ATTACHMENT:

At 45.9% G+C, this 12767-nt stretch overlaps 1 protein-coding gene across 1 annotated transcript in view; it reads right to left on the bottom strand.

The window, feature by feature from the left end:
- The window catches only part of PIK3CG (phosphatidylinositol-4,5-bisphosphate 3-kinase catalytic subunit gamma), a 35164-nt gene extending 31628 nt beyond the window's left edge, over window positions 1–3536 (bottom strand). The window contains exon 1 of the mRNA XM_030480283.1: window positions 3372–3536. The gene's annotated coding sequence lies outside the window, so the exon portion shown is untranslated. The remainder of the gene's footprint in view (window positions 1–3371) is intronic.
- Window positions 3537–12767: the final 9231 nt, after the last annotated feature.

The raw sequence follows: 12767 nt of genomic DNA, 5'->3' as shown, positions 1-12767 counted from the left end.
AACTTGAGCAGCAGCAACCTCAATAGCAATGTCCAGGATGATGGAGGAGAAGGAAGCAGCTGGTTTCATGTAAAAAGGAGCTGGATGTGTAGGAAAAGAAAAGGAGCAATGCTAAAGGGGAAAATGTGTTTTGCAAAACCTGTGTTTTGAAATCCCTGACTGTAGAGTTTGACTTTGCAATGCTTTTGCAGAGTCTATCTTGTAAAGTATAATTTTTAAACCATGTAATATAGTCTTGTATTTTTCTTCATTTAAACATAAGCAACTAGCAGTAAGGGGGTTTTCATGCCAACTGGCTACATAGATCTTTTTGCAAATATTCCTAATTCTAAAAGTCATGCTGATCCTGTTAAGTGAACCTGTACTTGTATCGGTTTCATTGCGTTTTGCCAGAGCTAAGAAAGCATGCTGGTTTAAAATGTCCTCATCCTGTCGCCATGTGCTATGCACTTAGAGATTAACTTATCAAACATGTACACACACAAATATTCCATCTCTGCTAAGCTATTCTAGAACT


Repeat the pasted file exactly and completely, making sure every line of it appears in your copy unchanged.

At 45.9% G+C, this 12767-nt stretch overlaps 1 protein-coding gene across 1 annotated transcript in view; it reads right to left on the bottom strand.

The window, feature by feature from the left end:
- The window catches only part of PIK3CG (phosphatidylinositol-4,5-bisphosphate 3-kinase catalytic subunit gamma), a 35164-nt gene extending 31628 nt beyond the window's left edge, over window positions 1–3536 (bottom strand). The window contains exon 1 of the mRNA XM_030480283.1: window positions 3372–3536. The gene's annotated coding sequence lies outside the window, so the exon portion shown is untranslated. The remainder of the gene's footprint in view (window positions 1–3371) is intronic.
- Window positions 3537–12767: the final 9231 nt, after the last annotated feature.

The raw sequence follows: 12767 nt of genomic DNA, 5'->3' as shown, positions 1-12767 counted from the left end.
AACTTGAGCAGCAGCAACCTCAATAGCAATGTCCAGGATGATGGAGGAGAAGGAAGCAGCTGGTTTCATGTAAAAAGGAGCTGGATGTGTAGGAAAAGAAAAGGAGCAATGCTAAAGGGGAAAATGTGTTTTGCAAAACCTGTGTTTTGAAATCCCTGACTGTAGAGTTTGACTTTGCAATGCTTTTGCAGAGTCTATCTTGTAAAGTATAATTTTTAAACCATGTAATATAGTCTTGTATTTTTCTTCATTTAAACATAAGCAACTAGCAGTAAGGGGGTTTTCATGCCAACTGGCTACATAGATCTTTTTGCAAATATTCCTAATTCTAAAAGTCATGCTGATCCTGTTAAGTGAACCTGTACTTGTATCGGTTTCATTGCGTTTTGCCAGAGCTAAGAAAGCATGCTGGTTTAAAATGTCCTCATCCTGTCGCCATGTGCTATGCACTTAGAGATTAACTTATCAAACATGTACACACACAAATATTCCATCTCTGCTAAGCTATTCTAGAACT